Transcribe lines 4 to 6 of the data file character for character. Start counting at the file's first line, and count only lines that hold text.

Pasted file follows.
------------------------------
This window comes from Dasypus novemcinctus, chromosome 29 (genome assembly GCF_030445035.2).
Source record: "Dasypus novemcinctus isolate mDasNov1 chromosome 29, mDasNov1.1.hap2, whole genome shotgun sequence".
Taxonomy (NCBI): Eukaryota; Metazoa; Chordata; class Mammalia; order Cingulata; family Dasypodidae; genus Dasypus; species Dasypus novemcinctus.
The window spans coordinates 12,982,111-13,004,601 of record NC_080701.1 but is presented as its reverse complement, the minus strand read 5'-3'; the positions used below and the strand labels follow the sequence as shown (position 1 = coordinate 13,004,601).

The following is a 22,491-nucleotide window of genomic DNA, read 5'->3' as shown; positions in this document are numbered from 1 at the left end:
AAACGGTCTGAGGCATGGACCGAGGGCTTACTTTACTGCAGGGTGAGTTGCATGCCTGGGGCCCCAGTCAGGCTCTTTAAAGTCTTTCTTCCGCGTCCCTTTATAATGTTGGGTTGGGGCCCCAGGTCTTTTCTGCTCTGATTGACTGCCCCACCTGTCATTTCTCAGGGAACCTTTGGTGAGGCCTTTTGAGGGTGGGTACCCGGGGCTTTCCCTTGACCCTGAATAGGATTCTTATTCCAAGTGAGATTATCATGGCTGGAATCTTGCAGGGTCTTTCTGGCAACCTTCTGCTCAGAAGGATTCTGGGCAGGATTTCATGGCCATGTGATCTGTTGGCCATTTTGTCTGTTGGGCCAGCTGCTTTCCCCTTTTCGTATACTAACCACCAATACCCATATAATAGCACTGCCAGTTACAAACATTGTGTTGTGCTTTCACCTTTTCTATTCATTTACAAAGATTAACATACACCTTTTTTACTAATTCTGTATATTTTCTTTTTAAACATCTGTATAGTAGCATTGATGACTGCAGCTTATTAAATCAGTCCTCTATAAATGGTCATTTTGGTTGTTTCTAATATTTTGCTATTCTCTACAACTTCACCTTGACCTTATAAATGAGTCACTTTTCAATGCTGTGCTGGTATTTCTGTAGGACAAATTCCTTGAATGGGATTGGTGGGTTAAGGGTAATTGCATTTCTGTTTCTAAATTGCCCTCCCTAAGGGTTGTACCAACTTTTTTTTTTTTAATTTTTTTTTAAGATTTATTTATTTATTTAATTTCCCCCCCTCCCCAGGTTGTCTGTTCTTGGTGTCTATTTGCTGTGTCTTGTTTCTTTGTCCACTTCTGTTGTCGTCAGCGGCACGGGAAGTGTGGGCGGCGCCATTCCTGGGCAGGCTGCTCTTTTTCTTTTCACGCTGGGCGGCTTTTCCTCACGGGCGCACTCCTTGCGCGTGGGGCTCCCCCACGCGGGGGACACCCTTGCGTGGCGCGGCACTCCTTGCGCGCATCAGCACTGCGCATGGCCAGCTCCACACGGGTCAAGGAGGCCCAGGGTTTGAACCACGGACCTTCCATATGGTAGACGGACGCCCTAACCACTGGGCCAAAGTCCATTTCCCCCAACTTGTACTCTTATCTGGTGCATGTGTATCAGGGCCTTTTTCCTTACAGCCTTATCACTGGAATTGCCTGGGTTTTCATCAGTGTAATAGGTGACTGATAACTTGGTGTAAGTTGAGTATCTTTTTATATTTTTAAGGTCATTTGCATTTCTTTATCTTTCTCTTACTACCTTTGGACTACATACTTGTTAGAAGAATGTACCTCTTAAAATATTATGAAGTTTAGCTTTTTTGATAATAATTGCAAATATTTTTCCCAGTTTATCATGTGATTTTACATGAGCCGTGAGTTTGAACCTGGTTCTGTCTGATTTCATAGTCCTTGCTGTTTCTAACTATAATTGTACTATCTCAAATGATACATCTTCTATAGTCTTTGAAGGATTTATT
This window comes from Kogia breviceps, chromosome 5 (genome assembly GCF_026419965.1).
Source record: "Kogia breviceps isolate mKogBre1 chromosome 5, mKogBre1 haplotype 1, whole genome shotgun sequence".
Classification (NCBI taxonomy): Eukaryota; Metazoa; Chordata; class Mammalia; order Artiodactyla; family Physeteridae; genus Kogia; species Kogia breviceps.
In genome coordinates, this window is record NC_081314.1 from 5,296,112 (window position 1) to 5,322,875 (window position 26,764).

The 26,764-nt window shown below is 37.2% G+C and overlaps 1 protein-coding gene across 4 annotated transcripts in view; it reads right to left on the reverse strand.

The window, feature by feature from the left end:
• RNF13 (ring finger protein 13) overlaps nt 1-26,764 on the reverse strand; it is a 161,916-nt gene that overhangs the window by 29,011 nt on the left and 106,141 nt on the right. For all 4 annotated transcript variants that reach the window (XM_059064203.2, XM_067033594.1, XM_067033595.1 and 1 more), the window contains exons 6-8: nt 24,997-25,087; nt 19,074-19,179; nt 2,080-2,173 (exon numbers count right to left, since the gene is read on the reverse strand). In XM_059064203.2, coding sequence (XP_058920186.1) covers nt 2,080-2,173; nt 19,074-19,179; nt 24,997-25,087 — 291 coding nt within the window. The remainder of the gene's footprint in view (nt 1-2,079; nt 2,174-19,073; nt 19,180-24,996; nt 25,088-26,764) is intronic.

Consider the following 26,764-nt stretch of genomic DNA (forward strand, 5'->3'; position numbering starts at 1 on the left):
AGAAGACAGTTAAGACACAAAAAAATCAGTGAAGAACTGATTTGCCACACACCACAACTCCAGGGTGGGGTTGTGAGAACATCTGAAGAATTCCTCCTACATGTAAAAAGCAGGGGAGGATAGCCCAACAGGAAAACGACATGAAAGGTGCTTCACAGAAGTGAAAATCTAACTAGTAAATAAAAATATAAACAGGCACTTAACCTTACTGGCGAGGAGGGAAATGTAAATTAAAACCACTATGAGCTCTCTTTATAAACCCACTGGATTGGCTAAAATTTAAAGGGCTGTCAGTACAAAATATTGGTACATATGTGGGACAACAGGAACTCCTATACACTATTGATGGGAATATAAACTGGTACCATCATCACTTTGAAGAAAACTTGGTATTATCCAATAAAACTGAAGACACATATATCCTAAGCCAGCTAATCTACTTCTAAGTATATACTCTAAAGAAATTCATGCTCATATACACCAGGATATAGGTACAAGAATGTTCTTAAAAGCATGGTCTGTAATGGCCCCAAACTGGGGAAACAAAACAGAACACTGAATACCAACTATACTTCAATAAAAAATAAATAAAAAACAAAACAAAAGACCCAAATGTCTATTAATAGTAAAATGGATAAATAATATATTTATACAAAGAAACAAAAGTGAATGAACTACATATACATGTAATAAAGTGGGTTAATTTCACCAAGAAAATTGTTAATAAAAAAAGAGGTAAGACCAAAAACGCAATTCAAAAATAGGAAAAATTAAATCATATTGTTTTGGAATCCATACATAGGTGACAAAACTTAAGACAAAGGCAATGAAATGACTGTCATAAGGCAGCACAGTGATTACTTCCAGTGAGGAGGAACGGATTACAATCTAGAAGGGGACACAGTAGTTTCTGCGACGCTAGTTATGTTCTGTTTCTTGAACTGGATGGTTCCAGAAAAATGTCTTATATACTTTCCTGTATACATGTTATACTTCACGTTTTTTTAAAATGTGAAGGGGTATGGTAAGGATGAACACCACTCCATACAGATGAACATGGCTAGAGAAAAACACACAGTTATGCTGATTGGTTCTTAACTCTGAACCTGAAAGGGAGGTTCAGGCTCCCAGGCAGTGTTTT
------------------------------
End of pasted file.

The window spans coordinates 12,982,111-13,004,601 of record NC_080701.1 but is presented as its reverse complement, the minus strand read 5'-3'; the positions used below and the strand labels follow the sequence as shown (position 1 = coordinate 13,004,601).

The following is a 22,491-nucleotide window of genomic DNA, read 5'->3' as shown; positions in this document are numbered from 1 at the left end:
AAACGGTCTGAGGCATGGACCGAGGGCTTACTTTACTGCAGGGTGAGTTGCATGCCTGGGGCCCCAGTCAGGCTCTTTAAAGTCTTTCTTCCGCGTCCCTTTATAATGTTGGGTTGGGGCCCCAGGTCTTTTCTGCTCTGATTGACTGCCCCACCTGTCATTTCTCAGGGAACCTTTGGTGAGGCCTTTTGAGGGTGGGTACCCGGGGCTTTCCCTTGACCCTGAATAGGATTCTTATTCCAAGTGAGATTATCATGGCTGGAATCTTGCAGGGTCTTTCTGGCAACCTTCTGCTCAGAAGGATTCTGGGCAGGATTTCATGGCCATGTGATCTGTTGGCCATTTTGTCTGTTGGGCCAGCTGCTTTCCCCTTTTCGTATACTAACCACCAATACCCATATAATAGCACTGCCAGTTACAAACATTGTGTTGTGCTTTCACCTTTTCTATTCATTTACAAAGATTAACATACACCTTTTTTACTAATTCTGTATATTTTCTTTTTAAACATCTGTATAGTAGCATTGATGACTGCAGCTTATTAAATCAGTCCTCTATAAATGGTCATTTTGGTTGTTTCTAATATTTTGCTATTCTCTACAACTTCACCTTGACCTTATAAATGAGTCACTTTTCAATGCTGTGCTGGTATTTCTGTAGGACAAATTCCTTGAATGGGATTGGTGGGTTAAGGGTAATTGCATTTCTGTTTCTAAATTGCCCTCCCTAAGGGTTGTACCAACTTTTTTTTTTTTAATTTTTTTTTAAGATTTATTTATTTATTTAATTTCCCCCCCTCCCCAGGTTGTCTGTTCTTGGTGTCTATTTGCTGTGTCTTGTTTCTTTGTCCACTTCTGTTGTCGTCAGCGGCACGGGAAGTGTGGGCGGCGCCATTCCTGGGCAGGCTGCTCTTTTTCTTTTCACGCTGGGCGGCTTTTCCTCACGGGCGCACTCCTTGCGCGTGGGGCTCCCCCACGCGGGGGACACCCTTGCGTGGCGCGGCACTCCTTGCGCGCATCAGCACTGCGCATGGCCAGCTCCACACGGGTCAAGGAGGCCCAGGGTTTGAACCACGGACCTTCCATATGGTAGACGGACGCCCTAACCACTGGGCCAAAGTCCATTTCCCCCAACTTGTACTCTTATCTGGTGCATGTGTATCAGGGCCTTTTTCCTTACAGCCTTATCACTGGAATTGCCTGGGTTTTCATCAGTGTAATAGGTGACTGATAACTTGGTGTAAGTTGAGTATCTTTTTATATTTTTAAGGTCATTTGCATTTCTTTATCTTTCTCTTACTACCTTTGGACTACATACTTGTTAGAAGAATGTACCTCTTAAAATATTATGAAGTTTAGCTTTTTTGATAATAATTGCAAATATTTTTCCCAGTTTATCATGTGATTTTACATGAGCCGTGAGTTTGAACCTGGTTCTGTCTGATTTCATAGTCCTTGCTGTTTCTAACTATAATTGTACTATCTCAAATGATACATCTTCTATAGTCTTTGAAGGATTTATT